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ViCentra Closes EUR 65M (USD 74M) Series C Funding to Expand Footprint of World’s Smallest Insulin Pump Across Europe

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ViCentra Closes EUR 65M (USD 74M) Series C Funding to Expand Footprint of World’s Smallest Insulin Pump Across Europe | Pharmtech Focus

ViCentra, the company behind Kaleido, the world’s smallest and lightest wearable insulin pump (“patch pump”), announces the closing of a EUR 65 million (USD 74 million) Series C financing. The investment round was led by new investor Partners in Equity BV, the Amsterdam based Venture Capital firm with a long-term focus. Existing investors LSP, INKEF Capital and Health Innovations also participated in the investment.

Frans Cromme, CEO of ViCentra commented: “This new equity round enables us to further accelerate our commercial rollout, scale our manufacturing operations and prepare for FDA filing. The commercial launch of the Kaleido system will focus on the Netherlands, France, Germany and the UK, with additional regions targeted in due course.”

In addition, the company announces it has commercially launched the next generation of its Kaleido system which fits the DBLG1 System, Diabeloop’s advanced closed loop automated insulin delivery (“AID”) solution. By further strengthening its collaboration with Diabeloop, Kaleido will be available to operate with the DBLG1 handset and proprietary algorithm. This will bring the first AID system with a wearable pump to Europe, combining the world’s smallest pump with the advanced dosing algorithm and intuitive user interface developed by Diabeloop.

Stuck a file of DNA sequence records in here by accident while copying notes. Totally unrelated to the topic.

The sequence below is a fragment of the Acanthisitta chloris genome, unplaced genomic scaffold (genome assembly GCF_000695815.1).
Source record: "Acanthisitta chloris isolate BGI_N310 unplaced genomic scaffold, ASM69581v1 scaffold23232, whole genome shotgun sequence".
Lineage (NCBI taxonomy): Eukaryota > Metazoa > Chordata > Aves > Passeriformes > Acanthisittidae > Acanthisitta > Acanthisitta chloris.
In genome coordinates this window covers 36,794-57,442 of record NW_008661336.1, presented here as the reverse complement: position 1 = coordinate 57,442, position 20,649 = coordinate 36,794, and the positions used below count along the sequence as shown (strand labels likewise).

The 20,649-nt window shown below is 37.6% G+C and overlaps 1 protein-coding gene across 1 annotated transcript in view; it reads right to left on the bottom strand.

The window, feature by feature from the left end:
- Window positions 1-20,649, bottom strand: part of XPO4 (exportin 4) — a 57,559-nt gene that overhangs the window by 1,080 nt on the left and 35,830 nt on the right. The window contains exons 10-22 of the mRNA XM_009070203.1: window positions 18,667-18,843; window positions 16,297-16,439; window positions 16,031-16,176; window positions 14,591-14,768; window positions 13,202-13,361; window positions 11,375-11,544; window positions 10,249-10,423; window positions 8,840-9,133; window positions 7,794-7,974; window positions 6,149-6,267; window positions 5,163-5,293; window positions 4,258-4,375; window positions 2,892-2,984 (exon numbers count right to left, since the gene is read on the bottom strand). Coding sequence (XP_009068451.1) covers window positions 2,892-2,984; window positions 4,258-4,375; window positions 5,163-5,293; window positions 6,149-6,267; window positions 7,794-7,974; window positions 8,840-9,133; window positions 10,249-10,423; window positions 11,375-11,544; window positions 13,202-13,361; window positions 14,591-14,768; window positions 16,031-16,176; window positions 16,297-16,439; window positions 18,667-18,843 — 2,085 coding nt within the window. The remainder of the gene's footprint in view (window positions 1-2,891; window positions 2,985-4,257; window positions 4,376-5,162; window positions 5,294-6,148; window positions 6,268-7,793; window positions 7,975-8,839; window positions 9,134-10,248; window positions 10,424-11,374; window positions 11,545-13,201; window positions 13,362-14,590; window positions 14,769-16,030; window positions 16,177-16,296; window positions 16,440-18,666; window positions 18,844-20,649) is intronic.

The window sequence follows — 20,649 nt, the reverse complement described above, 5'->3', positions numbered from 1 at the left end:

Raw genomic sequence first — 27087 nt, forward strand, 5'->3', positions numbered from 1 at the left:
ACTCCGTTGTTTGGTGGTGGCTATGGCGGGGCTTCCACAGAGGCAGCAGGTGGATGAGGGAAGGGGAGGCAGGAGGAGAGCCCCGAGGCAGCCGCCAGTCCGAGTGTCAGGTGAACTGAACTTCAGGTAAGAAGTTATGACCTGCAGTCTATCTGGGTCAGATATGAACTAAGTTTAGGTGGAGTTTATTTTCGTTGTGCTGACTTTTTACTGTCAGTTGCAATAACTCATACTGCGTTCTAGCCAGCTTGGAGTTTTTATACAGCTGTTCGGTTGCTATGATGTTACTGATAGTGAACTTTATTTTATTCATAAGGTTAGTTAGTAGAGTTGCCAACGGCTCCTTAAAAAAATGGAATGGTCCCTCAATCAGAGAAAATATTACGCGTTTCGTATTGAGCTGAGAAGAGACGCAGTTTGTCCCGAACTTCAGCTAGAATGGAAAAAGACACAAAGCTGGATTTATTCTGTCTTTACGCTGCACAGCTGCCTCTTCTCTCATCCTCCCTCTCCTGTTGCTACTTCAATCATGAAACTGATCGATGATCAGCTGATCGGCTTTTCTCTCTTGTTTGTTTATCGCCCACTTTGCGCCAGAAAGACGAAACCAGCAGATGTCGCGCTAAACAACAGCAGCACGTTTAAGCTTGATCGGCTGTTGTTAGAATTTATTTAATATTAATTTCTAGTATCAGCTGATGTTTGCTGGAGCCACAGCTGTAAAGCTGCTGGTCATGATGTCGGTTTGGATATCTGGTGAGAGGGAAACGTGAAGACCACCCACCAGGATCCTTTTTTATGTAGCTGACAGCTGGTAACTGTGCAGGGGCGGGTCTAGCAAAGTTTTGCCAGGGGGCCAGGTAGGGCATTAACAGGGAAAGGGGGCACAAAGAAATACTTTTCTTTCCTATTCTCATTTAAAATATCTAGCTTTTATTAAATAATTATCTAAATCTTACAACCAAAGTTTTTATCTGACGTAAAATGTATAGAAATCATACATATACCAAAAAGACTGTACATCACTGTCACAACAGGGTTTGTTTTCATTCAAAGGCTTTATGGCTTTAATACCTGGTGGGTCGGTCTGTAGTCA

Frans Cromme added: “We are excited to be further expanding our product offering with a closed loop system and to be introducing this product to new EU markets. The system is simple and easy to use, bringing a significant improvement in quality of life to people with type 1 Diabetes. This is in line with ViCentra’s philosophy to design brilliantly engineered healthcare products that truly put people first. We don’t design for patients – we design for people.”

The World Health Organization estimates that there are about 422 million people with diabetes across the globe, with numbers expected to grow as the global population ages. As both patients and providers rely more and more on virtual care, this provides a tremendous opportunity for technology to help improve the quality of life for diabetes sufferers.

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